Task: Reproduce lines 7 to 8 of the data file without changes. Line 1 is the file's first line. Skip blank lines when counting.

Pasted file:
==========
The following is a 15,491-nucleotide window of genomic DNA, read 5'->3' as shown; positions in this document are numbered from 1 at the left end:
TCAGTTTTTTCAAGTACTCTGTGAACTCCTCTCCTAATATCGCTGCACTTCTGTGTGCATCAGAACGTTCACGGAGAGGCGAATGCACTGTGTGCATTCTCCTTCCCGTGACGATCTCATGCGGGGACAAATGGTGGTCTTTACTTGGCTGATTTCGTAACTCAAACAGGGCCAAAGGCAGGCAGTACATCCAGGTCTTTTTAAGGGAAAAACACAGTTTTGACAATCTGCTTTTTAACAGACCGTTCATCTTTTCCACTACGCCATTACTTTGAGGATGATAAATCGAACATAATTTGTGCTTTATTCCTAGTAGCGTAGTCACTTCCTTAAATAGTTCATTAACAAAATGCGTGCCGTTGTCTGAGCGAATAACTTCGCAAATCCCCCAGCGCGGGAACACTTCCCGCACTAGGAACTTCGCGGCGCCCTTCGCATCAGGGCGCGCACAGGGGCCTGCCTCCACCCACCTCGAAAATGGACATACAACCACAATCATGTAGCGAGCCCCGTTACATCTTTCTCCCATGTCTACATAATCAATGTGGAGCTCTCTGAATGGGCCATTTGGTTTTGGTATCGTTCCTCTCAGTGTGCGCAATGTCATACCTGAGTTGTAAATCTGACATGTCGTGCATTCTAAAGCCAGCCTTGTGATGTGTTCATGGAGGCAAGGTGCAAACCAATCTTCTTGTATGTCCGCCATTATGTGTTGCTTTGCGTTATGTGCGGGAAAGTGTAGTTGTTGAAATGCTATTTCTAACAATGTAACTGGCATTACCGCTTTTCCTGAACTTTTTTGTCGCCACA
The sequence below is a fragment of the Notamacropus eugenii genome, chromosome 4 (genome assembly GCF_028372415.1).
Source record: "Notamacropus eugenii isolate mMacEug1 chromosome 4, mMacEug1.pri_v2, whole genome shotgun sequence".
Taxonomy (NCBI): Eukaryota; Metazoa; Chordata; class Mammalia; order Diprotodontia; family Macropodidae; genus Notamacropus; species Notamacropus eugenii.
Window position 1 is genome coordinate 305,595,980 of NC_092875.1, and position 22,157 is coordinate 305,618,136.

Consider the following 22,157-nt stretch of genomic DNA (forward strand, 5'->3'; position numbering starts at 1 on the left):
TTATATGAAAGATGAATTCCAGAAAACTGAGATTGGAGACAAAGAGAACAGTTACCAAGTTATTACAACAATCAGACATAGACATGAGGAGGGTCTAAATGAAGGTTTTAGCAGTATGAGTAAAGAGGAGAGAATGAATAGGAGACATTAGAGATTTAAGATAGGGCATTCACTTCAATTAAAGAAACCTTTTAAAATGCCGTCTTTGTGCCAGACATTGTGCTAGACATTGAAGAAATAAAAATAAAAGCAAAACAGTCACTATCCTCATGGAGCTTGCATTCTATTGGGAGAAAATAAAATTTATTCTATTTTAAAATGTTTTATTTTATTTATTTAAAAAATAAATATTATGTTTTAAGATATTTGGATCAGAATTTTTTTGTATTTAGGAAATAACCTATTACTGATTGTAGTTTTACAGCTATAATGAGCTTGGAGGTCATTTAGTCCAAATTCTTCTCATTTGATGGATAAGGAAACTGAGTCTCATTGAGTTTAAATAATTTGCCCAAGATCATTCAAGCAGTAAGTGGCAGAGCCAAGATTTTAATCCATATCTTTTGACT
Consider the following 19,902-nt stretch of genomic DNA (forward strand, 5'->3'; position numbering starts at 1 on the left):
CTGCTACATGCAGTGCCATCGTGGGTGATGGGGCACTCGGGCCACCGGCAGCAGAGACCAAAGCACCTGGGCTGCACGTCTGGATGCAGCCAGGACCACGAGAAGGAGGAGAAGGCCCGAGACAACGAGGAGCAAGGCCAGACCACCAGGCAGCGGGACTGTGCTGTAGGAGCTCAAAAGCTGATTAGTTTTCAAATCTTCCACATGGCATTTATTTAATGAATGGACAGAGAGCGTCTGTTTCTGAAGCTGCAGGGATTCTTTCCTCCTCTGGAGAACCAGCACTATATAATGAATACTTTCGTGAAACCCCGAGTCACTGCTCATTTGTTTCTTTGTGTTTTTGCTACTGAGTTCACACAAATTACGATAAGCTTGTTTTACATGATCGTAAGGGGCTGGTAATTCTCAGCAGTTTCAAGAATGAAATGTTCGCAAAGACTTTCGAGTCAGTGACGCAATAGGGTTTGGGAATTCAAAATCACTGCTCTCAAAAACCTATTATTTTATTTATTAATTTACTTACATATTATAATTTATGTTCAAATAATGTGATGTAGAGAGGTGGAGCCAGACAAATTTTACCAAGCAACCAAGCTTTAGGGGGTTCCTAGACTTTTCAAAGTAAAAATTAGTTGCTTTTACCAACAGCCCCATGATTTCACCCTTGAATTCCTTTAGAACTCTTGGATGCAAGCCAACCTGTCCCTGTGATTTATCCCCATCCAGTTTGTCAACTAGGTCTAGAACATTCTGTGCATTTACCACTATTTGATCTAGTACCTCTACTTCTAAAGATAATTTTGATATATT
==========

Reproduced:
Consider the following 22,157-nt stretch of genomic DNA (forward strand, 5'->3'; position numbering starts at 1 on the left):
TTATATGAAAGATGAATTCCAGAAAACTGAGATTGGAGACAAAGAGAACAGTTACCAAGTTATTACAACAATCAGACATAGACATGAGGAGGGTCTAAATGAAGGTTTTAGCAGTATGAGTAAAGAGGAGAGAATGAATAGGAGACATTAGAGATTTAAGATAGGGCATTCACTTCAATTAAAGAAACCTTTTAAAATGCCGTCTTTGTGCCAGACATTGTGCTAGACATTGAAGAAATAAAAATAAAAGCAAAACAGTCACTATCCTCATGGAGCTTGCATTCTATTGGGAGAAAATAAAATTTATTCTATTTTAAAATGTTTTATTTTATTTATTTAAAAAATAAATATTATGTTTTAAGATATTTGGATCAGAATTTTTTTGTATTTAGGAAATAACCTATTACTGATTGTAGTTTTACAGCTATAATGAGCTTGGAGGTCATTTAGTCCAAATTCTTCTCATTTGATGGATAAGGAAACTGAGTCTCATTGAGTTTAAATAATTTGCCCAAGATCATTCAAGCAGTAAGTGGCAGAGCCAAGATTTTAATCCATATCTTTTGACT